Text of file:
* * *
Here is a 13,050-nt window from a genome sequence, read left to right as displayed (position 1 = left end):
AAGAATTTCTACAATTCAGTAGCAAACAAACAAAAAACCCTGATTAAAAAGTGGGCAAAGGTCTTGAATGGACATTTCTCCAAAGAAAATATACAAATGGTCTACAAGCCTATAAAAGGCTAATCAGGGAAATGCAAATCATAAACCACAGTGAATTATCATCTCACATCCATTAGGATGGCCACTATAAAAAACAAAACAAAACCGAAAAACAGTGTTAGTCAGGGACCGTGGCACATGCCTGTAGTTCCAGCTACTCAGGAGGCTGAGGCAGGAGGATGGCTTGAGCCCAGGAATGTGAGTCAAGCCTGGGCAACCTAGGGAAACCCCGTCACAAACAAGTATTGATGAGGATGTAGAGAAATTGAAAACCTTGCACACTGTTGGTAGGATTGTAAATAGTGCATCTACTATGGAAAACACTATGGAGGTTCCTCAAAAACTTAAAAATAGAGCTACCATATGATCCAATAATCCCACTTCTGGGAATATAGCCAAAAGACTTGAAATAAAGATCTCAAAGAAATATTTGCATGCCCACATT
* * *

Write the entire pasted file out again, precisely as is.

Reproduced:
Here is a 13,050-nt window from a genome sequence, read left to right as displayed (position 1 = left end):
AAGAATTTCTACAATTCAGTAGCAAACAAACAAAAAACCCTGATTAAAAAGTGGGCAAAGGTCTTGAATGGACATTTCTCCAAAGAAAATATACAAATGGTCTACAAGCCTATAAAAGGCTAATCAGGGAAATGCAAATCATAAACCACAGTGAATTATCATCTCACATCCATTAGGATGGCCACTATAAAAAACAAAACAAAACCGAAAAACAGTGTTAGTCAGGGACCGTGGCACATGCCTGTAGTTCCAGCTACTCAGGAGGCTGAGGCAGGAGGATGGCTTGAGCCCAGGAATGTGAGTCAAGCCTGGGCAACCTAGGGAAACCCCGTCACAAACAAGTATTGATGAGGATGTAGAGAAATTGAAAACCTTGCACACTGTTGGTAGGATTGTAAATAGTGCATCTACTATGGAAAACACTATGGAGGTTCCTCAAAAACTTAAAAATAGAGCTACCATATGATCCAATAATCCCACTTCTGGGAATATAGCCAAAAGACTTGAAATAAAGATCTCAAAGAAATATTTGCATGCCCACATT